In his Earth Day proclamation last week, "The Warning to Humanity," California Gov. Jerry Brown (D) declared:
Increasing levels of gases in the atmosphere from human activities, including carbon dioxide released from fossil fuel burning and from deforestation, may alter climate on a global scale. Predictions of global warming are still uncertain–with projected effects ranging from tolerable to very severe–but the potential risks are very great.
Perhaps the governor and the rest of us can take a bit of comfort from a new study published the day before his proclamation by researchers at Duke University. They found that future temperature increases due to man-made warming are tending in the tolerable direction. That study compared climate model outputs with model outputs primed with empirical temperature data from over the past 1,000 years. As the Duke University press release, "Global Warming More Moderate Than Worst-Case Models," notes:
A new study based on 1,000 years of temperature records suggests global warming is not progressing as fast as it would under the most severe emissions scenarios outlined by the Intergovernmental Panel on Climate Change (IPCC).
"Based on our analysis, a middle-of-the-road warming scenario is more likely, at least for now," said Patrick T. Brown, a doctoral student in climatology at Duke University's Nicholas School of the Environment. "But this could change."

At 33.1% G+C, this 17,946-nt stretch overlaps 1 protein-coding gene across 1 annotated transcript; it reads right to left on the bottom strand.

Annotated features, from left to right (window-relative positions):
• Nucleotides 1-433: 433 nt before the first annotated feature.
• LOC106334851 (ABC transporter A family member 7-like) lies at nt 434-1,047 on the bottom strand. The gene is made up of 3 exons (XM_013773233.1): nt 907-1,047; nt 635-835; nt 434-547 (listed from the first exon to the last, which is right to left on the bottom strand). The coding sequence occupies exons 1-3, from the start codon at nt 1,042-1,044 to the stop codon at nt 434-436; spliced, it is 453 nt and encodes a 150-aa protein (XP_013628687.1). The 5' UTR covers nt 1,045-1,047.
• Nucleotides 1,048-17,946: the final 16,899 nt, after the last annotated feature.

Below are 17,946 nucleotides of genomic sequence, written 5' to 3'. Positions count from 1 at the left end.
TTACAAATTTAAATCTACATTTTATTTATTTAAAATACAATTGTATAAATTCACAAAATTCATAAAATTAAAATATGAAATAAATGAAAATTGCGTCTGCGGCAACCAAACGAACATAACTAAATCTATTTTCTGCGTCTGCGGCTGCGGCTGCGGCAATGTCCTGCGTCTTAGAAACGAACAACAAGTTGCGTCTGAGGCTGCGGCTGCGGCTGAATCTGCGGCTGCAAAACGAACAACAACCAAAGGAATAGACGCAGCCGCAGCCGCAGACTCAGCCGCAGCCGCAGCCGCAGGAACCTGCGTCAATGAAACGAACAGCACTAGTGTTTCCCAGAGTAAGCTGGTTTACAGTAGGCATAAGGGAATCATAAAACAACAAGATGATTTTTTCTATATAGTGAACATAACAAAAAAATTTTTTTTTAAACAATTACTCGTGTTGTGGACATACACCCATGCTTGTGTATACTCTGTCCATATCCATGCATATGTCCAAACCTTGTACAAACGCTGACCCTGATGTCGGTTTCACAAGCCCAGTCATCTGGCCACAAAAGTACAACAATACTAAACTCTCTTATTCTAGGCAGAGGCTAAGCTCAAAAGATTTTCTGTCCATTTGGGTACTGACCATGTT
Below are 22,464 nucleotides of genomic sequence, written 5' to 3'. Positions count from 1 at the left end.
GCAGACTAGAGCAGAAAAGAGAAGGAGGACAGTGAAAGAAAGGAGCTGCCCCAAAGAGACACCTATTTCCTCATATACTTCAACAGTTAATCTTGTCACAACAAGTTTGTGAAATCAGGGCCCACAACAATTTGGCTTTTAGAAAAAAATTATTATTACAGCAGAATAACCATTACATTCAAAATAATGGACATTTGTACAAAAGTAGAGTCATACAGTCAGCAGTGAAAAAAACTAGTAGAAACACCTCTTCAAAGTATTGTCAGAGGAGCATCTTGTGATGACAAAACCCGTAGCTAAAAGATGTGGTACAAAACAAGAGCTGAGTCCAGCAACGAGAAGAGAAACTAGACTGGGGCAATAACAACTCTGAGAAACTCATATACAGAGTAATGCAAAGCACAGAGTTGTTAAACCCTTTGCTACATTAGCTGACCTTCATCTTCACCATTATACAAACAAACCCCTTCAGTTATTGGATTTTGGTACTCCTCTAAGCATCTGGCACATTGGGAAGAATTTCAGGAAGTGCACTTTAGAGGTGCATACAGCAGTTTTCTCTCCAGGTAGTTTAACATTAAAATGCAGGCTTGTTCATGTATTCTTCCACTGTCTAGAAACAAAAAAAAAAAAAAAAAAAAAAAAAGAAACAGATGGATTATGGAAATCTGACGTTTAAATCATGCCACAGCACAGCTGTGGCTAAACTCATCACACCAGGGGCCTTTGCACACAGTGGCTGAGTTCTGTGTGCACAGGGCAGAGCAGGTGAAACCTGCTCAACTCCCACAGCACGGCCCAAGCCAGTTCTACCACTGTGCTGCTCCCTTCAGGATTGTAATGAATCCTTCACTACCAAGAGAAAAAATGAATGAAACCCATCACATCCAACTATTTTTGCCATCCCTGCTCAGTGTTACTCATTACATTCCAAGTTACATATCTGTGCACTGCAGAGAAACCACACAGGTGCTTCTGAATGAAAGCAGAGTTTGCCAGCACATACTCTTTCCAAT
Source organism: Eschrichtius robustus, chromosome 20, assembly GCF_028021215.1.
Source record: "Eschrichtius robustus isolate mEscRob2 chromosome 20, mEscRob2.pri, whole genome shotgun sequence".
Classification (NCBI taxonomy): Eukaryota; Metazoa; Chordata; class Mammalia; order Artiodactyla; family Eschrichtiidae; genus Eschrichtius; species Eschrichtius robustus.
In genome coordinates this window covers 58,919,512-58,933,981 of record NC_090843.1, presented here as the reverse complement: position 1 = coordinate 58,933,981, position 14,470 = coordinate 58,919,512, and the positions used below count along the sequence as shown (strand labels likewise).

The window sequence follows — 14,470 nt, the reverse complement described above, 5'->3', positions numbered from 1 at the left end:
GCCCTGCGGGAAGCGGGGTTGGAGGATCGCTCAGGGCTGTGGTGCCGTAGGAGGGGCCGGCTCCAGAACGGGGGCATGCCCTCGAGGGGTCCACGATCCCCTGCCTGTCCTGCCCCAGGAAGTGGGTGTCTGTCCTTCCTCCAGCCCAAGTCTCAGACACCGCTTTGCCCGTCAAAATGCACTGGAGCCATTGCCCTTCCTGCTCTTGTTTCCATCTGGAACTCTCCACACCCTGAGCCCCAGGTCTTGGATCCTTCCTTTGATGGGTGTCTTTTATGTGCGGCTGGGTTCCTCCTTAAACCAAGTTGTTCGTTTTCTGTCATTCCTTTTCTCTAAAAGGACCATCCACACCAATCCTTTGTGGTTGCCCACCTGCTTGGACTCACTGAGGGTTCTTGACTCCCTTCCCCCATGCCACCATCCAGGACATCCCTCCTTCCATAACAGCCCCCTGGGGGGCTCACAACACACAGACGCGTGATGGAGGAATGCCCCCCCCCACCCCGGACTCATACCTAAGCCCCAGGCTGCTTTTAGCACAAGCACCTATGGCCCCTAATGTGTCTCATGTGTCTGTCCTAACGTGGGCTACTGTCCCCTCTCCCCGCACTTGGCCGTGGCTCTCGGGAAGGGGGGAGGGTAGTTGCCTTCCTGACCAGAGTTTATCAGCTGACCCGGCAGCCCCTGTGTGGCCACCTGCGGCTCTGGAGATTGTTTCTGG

The Duke-led study shows that natural variability in surface temperatures—caused by interactions between the ocean and atmosphere, and other natural factors—can account for observed changes in the recent rates of warming from decade to decade.
The researchers say these "climate wiggles" can slow or speed the rate of warming from decade to decade, and accentuate or offset the effects of increases in greenhouse gas concentrations. If not properly explained and accounted for, they may skew the reliability of climate models and lead to over-interpretation of short-term temperature trends. …
To test how accurate climate models are at accounting for variations in the rate of warming, Brown and Li, along with colleagues from San Jose State University and the USDA, created a new statistical model based on reconstructed empirical records of surface temperatures over the last 1,000 years.
"By comparing our model against theirs, we found that climate models largely get the 'big picture' right but seem to underestimate the magnitude of natural decade-to-decade climate wiggles," Brown said. "Our model shows these wiggles can be big enough that they could have accounted for a reasonable portion of the accelerated warming we experienced from 1975 to 2000, as well as the reduced rate in warming that occurred from 2002 to 2013."
Further comparative analysis of the models revealed another intriguing insight.
"Statistically, it's pretty unlikely that an 11-year hiatus in warming, like the one we saw at the start of this century, would occur if the underlying human-caused warming was progressing at a rate as fast as the most severe IPCC projections," Brown said. "Hiatus periods of 11 years or longer are more likely to occur under a middle-of-the-road scenario."
Yes indeed, the science is settled.